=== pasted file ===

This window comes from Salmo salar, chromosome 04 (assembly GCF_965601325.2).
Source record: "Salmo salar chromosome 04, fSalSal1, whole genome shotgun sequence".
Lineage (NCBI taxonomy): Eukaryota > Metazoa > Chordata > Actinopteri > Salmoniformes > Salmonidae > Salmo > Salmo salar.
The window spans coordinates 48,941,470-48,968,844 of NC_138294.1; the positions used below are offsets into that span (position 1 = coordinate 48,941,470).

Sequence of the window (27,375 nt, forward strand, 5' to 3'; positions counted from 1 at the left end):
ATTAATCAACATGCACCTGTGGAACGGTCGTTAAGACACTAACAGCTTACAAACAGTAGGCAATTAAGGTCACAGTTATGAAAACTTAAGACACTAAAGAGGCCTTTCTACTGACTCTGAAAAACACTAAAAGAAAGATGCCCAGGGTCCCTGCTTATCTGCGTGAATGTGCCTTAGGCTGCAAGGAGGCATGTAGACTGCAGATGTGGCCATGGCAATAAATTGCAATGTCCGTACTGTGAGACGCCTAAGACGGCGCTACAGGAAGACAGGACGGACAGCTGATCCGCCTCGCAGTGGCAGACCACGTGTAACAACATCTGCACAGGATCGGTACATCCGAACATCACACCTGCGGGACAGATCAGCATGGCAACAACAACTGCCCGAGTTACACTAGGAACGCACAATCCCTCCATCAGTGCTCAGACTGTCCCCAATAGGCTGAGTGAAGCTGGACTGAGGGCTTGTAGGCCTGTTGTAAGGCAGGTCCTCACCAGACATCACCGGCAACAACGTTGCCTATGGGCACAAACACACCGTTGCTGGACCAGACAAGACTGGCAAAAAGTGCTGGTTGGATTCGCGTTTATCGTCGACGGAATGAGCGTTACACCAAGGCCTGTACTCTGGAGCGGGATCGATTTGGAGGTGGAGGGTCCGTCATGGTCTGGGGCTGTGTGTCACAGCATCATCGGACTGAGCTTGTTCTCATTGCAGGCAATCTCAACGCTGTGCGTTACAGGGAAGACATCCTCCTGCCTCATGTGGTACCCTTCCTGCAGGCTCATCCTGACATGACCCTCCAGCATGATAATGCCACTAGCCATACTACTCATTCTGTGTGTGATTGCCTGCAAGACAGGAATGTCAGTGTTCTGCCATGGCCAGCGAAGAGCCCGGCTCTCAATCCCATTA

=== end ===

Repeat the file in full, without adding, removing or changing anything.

This window comes from Salmo salar, chromosome 04 (assembly GCF_965601325.2).
Source record: "Salmo salar chromosome 04, fSalSal1, whole genome shotgun sequence".
Lineage (NCBI taxonomy): Eukaryota > Metazoa > Chordata > Actinopteri > Salmoniformes > Salmonidae > Salmo > Salmo salar.
The window spans coordinates 48,941,470-48,968,844 of NC_138294.1; the positions used below are offsets into that span (position 1 = coordinate 48,941,470).

Sequence of the window (27,375 nt, forward strand, 5' to 3'; positions counted from 1 at the left end):
ATTAATCAACATGCACCTGTGGAACGGTCGTTAAGACACTAACAGCTTACAAACAGTAGGCAATTAAGGTCACAGTTATGAAAACTTAAGACACTAAAGAGGCCTTTCTACTGACTCTGAAAAACACTAAAAGAAAGATGCCCAGGGTCCCTGCTTATCTGCGTGAATGTGCCTTAGGCTGCAAGGAGGCATGTAGACTGCAGATGTGGCCATGGCAATAAATTGCAATGTCCGTACTGTGAGACGCCTAAGACGGCGCTACAGGAAGACAGGACGGACAGCTGATCCGCCTCGCAGTGGCAGACCACGTGTAACAACATCTGCACAGGATCGGTACATCCGAACATCACACCTGCGGGACAGATCAGCATGGCAACAACAACTGCCCGAGTTACACTAGGAACGCACAATCCCTCCATCAGTGCTCAGACTGTCCCCAATAGGCTGAGTGAAGCTGGACTGAGGGCTTGTAGGCCTGTTGTAAGGCAGGTCCTCACCAGACATCACCGGCAACAACGTTGCCTATGGGCACAAACACACCGTTGCTGGACCAGACAAGACTGGCAAAAAGTGCTGGTTGGATTCGCGTTTATCGTCGACGGAATGAGCGTTACACCAAGGCCTGTACTCTGGAGCGGGATCGATTTGGAGGTGGAGGGTCCGTCATGGTCTGGGGCTGTGTGTCACAGCATCATCGGACTGAGCTTGTTCTCATTGCAGGCAATCTCAACGCTGTGCGTTACAGGGAAGACATCCTCCTGCCTCATGTGGTACCCTTCCTGCAGGCTCATCCTGACATGACCCTCCAGCATGATAATGCCACTAGCCATACTACTCATTCTGTGTGTGATTGCCTGCAAGACAGGAATGTCAGTGTTCTGCCATGGCCAGCGAAGAGCCCGGCTCTCAATCCCATTA